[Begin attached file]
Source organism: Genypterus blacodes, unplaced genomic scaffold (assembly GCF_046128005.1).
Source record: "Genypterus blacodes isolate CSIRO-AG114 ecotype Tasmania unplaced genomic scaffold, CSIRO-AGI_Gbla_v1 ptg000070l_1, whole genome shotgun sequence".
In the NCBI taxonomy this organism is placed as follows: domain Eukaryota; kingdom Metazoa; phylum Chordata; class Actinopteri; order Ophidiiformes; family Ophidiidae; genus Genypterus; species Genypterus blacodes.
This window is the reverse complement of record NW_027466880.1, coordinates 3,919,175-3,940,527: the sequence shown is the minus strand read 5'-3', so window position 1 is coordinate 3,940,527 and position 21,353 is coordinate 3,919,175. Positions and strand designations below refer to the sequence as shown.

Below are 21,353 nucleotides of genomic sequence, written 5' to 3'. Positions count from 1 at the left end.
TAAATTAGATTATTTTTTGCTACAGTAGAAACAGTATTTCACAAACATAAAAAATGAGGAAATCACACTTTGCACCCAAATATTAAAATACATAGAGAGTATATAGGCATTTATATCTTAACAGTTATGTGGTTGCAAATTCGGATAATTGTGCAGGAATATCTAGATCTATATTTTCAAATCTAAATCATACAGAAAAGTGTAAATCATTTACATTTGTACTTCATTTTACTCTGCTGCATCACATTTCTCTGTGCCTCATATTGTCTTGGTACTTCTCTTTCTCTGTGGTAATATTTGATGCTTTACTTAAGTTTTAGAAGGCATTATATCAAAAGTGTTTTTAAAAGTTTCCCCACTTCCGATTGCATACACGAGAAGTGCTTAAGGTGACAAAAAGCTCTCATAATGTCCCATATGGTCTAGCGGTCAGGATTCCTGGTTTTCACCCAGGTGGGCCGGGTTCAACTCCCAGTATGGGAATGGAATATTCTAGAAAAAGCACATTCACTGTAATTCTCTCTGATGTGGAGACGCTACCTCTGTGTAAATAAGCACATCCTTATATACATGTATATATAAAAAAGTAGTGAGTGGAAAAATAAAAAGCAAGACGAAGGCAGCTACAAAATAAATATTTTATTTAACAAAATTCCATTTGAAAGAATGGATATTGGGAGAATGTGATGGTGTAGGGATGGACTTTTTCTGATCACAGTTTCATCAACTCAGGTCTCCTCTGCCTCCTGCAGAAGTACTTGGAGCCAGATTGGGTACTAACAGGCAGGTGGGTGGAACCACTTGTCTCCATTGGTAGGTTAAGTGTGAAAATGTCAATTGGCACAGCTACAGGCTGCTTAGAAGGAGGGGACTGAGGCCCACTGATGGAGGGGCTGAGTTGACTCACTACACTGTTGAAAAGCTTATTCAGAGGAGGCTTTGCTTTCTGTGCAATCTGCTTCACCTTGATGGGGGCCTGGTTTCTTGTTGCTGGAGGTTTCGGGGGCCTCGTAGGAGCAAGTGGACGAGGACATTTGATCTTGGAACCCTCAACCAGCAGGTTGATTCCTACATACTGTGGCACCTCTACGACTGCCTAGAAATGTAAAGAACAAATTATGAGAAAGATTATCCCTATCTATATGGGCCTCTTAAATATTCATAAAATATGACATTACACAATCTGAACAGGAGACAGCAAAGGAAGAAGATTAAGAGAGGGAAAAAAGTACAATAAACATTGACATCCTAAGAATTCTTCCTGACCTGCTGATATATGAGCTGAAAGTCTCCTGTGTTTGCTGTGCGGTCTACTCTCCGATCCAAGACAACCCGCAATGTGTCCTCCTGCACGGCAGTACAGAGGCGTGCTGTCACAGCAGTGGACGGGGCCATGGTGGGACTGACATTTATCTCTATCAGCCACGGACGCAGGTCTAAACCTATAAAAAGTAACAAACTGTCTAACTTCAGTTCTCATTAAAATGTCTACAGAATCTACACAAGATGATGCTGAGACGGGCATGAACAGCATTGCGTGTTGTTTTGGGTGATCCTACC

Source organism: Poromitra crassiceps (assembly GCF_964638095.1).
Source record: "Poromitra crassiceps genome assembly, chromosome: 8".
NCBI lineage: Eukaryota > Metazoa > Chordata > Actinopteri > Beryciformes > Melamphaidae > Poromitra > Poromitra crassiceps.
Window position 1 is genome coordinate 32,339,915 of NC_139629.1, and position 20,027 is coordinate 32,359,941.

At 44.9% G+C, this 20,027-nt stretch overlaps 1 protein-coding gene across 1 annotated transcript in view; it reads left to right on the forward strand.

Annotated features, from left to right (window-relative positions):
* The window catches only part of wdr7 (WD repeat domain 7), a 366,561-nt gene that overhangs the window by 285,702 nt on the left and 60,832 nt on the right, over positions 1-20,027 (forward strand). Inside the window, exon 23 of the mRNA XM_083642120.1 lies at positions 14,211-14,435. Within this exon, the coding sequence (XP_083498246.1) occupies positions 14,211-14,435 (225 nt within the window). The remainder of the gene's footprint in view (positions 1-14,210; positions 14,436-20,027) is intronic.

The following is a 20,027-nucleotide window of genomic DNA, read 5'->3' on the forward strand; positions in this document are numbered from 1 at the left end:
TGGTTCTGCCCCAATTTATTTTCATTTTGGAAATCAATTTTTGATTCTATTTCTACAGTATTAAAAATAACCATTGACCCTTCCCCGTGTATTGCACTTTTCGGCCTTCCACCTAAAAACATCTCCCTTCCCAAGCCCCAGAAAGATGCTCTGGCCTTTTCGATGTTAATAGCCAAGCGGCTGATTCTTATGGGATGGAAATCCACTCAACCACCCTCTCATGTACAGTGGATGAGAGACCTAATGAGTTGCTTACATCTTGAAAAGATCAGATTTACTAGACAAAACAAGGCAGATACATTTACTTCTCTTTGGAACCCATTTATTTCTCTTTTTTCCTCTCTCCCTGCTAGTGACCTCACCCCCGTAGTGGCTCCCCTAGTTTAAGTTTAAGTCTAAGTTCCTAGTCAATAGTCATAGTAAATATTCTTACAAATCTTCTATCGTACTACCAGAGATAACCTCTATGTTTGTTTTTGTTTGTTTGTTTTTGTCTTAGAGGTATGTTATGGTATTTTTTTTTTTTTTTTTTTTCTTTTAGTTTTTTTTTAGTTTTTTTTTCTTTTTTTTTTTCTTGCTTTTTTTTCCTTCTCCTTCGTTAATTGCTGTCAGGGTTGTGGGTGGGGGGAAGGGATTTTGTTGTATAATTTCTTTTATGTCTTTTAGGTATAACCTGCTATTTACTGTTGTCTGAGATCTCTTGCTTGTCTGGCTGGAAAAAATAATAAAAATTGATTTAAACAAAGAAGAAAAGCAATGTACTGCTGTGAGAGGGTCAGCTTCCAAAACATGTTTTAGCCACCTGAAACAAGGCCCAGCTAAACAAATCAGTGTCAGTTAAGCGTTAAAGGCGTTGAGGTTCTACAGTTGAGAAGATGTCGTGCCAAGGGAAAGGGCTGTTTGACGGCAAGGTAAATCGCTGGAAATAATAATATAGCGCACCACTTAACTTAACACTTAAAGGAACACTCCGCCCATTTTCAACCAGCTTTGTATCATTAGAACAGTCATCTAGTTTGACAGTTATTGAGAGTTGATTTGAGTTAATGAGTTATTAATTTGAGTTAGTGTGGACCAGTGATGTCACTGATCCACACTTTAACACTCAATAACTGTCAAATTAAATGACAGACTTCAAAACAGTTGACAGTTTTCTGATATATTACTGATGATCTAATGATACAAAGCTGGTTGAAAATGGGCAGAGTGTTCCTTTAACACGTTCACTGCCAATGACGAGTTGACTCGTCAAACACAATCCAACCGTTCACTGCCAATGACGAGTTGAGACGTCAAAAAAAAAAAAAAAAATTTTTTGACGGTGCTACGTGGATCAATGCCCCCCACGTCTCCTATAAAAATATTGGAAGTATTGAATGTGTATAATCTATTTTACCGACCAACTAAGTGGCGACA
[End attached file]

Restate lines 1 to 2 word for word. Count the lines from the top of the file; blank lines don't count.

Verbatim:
Source organism: Genypterus blacodes, unplaced genomic scaffold (assembly GCF_046128005.1).
Source record: "Genypterus blacodes isolate CSIRO-AG114 ecotype Tasmania unplaced genomic scaffold, CSIRO-AGI_Gbla_v1 ptg000070l_1, whole genome shotgun sequence".